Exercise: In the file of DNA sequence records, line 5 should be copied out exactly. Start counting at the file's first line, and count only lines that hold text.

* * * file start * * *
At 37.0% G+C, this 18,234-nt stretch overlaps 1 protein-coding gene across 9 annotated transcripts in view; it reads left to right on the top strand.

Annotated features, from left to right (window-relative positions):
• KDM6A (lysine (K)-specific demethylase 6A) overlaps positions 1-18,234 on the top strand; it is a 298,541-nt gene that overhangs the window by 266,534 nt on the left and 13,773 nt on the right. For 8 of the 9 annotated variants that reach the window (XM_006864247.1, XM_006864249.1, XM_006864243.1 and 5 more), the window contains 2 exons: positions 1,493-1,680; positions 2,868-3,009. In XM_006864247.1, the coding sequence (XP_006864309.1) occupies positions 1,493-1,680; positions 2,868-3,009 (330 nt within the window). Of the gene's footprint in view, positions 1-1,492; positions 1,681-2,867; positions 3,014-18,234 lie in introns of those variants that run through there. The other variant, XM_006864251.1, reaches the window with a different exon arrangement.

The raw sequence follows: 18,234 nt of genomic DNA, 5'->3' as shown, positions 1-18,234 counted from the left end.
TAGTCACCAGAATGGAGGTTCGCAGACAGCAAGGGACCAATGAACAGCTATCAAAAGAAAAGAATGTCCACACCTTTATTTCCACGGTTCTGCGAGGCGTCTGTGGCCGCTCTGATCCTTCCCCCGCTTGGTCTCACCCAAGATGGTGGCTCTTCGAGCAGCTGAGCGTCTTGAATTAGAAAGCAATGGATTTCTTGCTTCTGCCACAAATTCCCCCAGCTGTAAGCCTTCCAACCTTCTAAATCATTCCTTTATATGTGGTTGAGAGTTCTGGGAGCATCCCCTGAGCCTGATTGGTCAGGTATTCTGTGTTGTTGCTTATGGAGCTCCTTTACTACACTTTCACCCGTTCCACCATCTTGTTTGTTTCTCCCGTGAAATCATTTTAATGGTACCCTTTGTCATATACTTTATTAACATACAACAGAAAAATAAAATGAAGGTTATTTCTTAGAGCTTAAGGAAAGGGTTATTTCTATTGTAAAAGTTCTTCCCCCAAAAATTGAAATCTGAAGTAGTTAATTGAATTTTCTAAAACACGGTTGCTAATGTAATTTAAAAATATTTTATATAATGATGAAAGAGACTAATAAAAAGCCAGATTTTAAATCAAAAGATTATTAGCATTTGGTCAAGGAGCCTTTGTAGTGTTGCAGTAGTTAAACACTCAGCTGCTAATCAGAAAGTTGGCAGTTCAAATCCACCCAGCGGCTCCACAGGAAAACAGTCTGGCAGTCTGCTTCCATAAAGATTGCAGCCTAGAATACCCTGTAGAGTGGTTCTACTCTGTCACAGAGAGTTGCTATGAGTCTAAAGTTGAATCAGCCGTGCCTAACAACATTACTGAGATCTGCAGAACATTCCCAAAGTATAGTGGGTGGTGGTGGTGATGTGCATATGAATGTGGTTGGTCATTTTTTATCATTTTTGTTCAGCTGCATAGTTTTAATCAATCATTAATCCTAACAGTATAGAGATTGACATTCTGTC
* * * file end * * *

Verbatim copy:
TAGTCACCAGAATGGAGGTTCGCAGACAGCAAGGGACCAATGAACAGCTATCAAAAGAAAAGAATGTCCACACCTTTATTTCCACGGTTCTGCGAGGCGTCTGTGGCCGCTCTGATCCTTCCCCCGCTTGGTCTCACCCAAGATGGTGGCTCTTCGAGCAGCTGAGCGTCTTGAATTAGAAAGCAATGGATTTCTTGCTTCTGCCACAAATTCCCCCAGCTGTAAGCCTTCCAACCTTCTAAATCATTCCTTTATATGTGGTTGAGAGTTCTGGGAGCATCCCCTGAGCCTGATTGGTCAGGTATTCTGTGTTGTTGCTTATGGAGCTCCTTTACTACACTTTCACCCGTTCCACCATCTTGTTTGTTTCTCCCGTGAAATCATTTTAATGGTACCCTTTGTCATATACTTTATTAACATACAACAGAAAAATAAAATGAAGGTTATTTCTTAGAGCTTAAGGAAAGGGTTATTTCTATTGTAAAAGTTCTTCCCCCAAAAATTGAAATCTGAAGTAGTTAATTGAATTTTCTAAAACACGGTTGCTAATGTAATTTAAAAATATTTTATATAATGATGAAAGAGACTAATAAAAAGCCAGATTTTAAATCAAAAGATTATTAGCATTTGGTCAAGGAGCCTTTGTAGTGTTGCAGTAGTTAAACACTCAGCTGCTAATCAGAAAGTTGGCAGTTCAAATCCACCCAGCGGCTCCACAGGAAAACAGTCTGGCAGTCTGCTTCCATAAAGATTGCAGCCTAGAATACCCTGTAGAGTGGTTCTACTCTGTCACAGAGAGTTGCTATGAGTCTAAAGTTGAATCAGCCGTGCCTAACAACATTACTGAGATCTGCAGAACATTCCCAAAGTATAGTGGGTGGTGGTGGTGATGTGCATATGAATGTGGTTGGTCATTTTTTATCATTTTTGTTCAGCTGCATAGTTTTAATCAATCATTAATCCTAACAGTATAGAGATTGACATTCTGTC